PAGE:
1. I don’t like to practice. I don’t want to make a test block when that time could make a real block. I don’t want to make a sample quilt sandwich and test out quilting. I prefer to practice my skills on the real deal, but starting real + small is definitely advisable.
  2. I don’t like to re-do. Ripping. Is. The. Worst!!!!!!!  I already sewed it!  If I’m going to UNsew it, it has got to be bad.  I rarely rip out quilting barring a major tension disaster or other machine malfunction.  For me, quilting is the slowest to unpick and the most rage-inducing. AVOID.

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the keeper quilt {intro}

What if I told you there was a quilt that was quiltier than all the others?  A quilt made of quilts??  IT IS TRUE, FRIENDS. IT IS TRUE!  Introducing the Keeper Quilt!  I wanted my first design to share with you all to be light hearted and fun. This pattern embraces what we all love —> quilts, duh <— and puts them on display in tall, glorious stacks. Each complete with contrast ‘binding’ and carefully ‘folded’, the individual quilt blocks are about the size of an actual 3D folded quilt which just makes my brain so. . . happy??  Tickled?  At peace with the world?  Whatever, it just feels right!

I toyed with naming this pattern the Collector Quilt, but it felt too dismissive of the many hours of work and love we pour into these projects.  Sure, a stash of quilts is a collection, but individually each was slowly and thoughtfully assembled with a specific vision and destiny (too far? haha) in mind.  Anyway, these quilts you keep after making are special!  They are KEEPERS. The Keeper Quilt is a warm tribute to the fascinating and often therapeutic process of cutting fabric apart and putting it back together in the shape of a keepsake that has a special place in our heart.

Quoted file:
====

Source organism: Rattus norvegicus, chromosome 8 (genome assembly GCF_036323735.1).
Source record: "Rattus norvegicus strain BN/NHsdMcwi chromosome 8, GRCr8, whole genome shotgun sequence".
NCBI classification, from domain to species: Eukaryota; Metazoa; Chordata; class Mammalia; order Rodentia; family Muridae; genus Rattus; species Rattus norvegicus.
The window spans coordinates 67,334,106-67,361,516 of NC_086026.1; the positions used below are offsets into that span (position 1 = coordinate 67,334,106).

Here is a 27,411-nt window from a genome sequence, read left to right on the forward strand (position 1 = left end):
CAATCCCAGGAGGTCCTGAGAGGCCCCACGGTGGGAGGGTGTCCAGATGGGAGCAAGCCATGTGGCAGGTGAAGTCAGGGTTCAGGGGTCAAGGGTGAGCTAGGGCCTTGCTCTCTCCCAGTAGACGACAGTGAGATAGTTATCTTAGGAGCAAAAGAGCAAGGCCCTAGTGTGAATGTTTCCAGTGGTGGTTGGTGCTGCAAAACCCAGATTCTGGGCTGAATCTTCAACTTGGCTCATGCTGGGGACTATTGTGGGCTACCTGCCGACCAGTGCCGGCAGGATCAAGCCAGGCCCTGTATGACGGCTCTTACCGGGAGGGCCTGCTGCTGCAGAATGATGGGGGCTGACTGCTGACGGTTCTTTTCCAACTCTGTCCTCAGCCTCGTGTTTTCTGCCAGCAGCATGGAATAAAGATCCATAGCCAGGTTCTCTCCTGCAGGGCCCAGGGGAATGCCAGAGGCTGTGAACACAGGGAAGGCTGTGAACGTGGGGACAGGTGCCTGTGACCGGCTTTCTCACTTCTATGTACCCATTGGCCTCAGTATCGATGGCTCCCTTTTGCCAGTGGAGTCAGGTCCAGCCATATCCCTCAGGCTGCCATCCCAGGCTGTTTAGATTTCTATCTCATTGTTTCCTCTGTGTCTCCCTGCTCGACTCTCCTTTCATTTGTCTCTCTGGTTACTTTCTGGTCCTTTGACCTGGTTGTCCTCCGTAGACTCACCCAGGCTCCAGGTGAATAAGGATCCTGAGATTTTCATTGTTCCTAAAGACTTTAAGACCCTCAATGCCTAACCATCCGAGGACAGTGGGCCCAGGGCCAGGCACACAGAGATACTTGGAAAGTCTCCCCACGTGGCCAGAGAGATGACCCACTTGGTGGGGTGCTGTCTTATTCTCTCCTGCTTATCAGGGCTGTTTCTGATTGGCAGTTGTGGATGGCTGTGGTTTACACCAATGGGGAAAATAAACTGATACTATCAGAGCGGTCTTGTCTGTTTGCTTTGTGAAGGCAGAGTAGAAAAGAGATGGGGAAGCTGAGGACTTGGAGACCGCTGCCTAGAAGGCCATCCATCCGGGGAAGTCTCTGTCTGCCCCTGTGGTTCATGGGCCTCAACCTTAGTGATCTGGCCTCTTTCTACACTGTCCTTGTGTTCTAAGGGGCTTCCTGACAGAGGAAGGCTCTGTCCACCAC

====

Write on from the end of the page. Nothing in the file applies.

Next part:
This version features a variety of Cotton + Steelprints from three collections. I fell in love with the two colorways of suns and mice from the Sunshine collection by Alexia Abegg , and added in complementary colors from the Papercuts collection by Rashida Coleman-Hale. The two color “Cut It Out” prints are so simply perfect and versatile and you need them in your stash NOW!  As I started cutting, piecing, and pairing prints I realized I needed another navy to balance out the color scheme. Hearth in Indigo was the perfect solution and I quickly grabbed some from Fabric Bubb.  Kristina ships SO quickly and has a beautiful selection of modern fabric- go check them out if you haven’t already!

Stay tuned here and on my instagram account for pattern release information THIS SUMMER!  In the meantime I’ll be here in front of my computer googling things like “how to technology” and “SEND HELP”. Just kidding. But seriously.